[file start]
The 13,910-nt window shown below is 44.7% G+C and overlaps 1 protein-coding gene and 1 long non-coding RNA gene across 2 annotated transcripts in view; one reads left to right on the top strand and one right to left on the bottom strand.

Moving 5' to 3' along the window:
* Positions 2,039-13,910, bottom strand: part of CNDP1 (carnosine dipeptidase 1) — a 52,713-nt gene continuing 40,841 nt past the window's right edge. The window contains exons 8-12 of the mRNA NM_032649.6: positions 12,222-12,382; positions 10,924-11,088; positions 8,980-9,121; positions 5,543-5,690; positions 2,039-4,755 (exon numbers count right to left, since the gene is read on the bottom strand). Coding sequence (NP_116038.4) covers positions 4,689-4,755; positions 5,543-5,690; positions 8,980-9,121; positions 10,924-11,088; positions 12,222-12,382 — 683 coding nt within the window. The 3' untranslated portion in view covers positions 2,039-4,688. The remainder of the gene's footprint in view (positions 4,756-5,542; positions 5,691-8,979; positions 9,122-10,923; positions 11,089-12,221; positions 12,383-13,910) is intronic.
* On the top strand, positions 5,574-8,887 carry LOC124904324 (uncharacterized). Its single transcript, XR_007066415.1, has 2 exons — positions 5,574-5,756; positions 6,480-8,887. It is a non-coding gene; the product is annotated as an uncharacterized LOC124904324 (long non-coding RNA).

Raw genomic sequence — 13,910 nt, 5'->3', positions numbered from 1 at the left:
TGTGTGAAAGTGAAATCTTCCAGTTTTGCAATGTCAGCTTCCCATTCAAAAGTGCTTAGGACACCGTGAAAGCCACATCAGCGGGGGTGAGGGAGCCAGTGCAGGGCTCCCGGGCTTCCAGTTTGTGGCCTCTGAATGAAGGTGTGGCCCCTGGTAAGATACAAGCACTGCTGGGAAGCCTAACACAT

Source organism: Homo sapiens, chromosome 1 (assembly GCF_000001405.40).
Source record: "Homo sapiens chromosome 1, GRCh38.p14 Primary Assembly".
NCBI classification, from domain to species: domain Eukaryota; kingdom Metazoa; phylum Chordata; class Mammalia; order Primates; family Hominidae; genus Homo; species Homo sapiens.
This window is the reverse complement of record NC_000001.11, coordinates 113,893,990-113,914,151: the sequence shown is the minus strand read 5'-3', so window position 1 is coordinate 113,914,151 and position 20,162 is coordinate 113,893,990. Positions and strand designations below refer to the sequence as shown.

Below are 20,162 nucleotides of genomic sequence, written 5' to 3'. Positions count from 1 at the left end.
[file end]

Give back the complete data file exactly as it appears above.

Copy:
The 13,910-nt window shown below is 44.7% G+C and overlaps 1 protein-coding gene and 1 long non-coding RNA gene across 2 annotated transcripts in view; one reads left to right on the top strand and one right to left on the bottom strand.

Moving 5' to 3' along the window:
* Positions 2,039-13,910, bottom strand: part of CNDP1 (carnosine dipeptidase 1) — a 52,713-nt gene continuing 40,841 nt past the window's right edge. The window contains exons 8-12 of the mRNA NM_032649.6: positions 12,222-12,382; positions 10,924-11,088; positions 8,980-9,121; positions 5,543-5,690; positions 2,039-4,755 (exon numbers count right to left, since the gene is read on the bottom strand). Coding sequence (NP_116038.4) covers positions 4,689-4,755; positions 5,543-5,690; positions 8,980-9,121; positions 10,924-11,088; positions 12,222-12,382 — 683 coding nt within the window. The 3' untranslated portion in view covers positions 2,039-4,688. The remainder of the gene's footprint in view (positions 4,756-5,542; positions 5,691-8,979; positions 9,122-10,923; positions 11,089-12,221; positions 12,383-13,910) is intronic.
* On the top strand, positions 5,574-8,887 carry LOC124904324 (uncharacterized). Its single transcript, XR_007066415.1, has 2 exons — positions 5,574-5,756; positions 6,480-8,887. It is a non-coding gene; the product is annotated as an uncharacterized LOC124904324 (long non-coding RNA).

Raw genomic sequence — 13,910 nt, 5'->3', positions numbered from 1 at the left:
TGTGTGAAAGTGAAATCTTCCAGTTTTGCAATGTCAGCTTCCCATTCAAAAGTGCTTAGGACACCGTGAAAGCCACATCAGCGGGGGTGAGGGAGCCAGTGCAGGGCTCCCGGGCTTCCAGTTTGTGGCCTCTGAATGAAGGTGTGGCCCCTGGTAAGATACAAGCACTGCTGGGAAGCCTAACACAT

Source organism: Homo sapiens, chromosome 1 (assembly GCF_000001405.40).
Source record: "Homo sapiens chromosome 1, GRCh38.p14 Primary Assembly".
NCBI classification, from domain to species: domain Eukaryota; kingdom Metazoa; phylum Chordata; class Mammalia; order Primates; family Hominidae; genus Homo; species Homo sapiens.
This window is the reverse complement of record NC_000001.11, coordinates 113,893,990-113,914,151: the sequence shown is the minus strand read 5'-3', so window position 1 is coordinate 113,914,151 and position 20,162 is coordinate 113,893,990. Positions and strand designations below refer to the sequence as shown.

Below are 20,162 nucleotides of genomic sequence, written 5' to 3'. Positions count from 1 at the left end.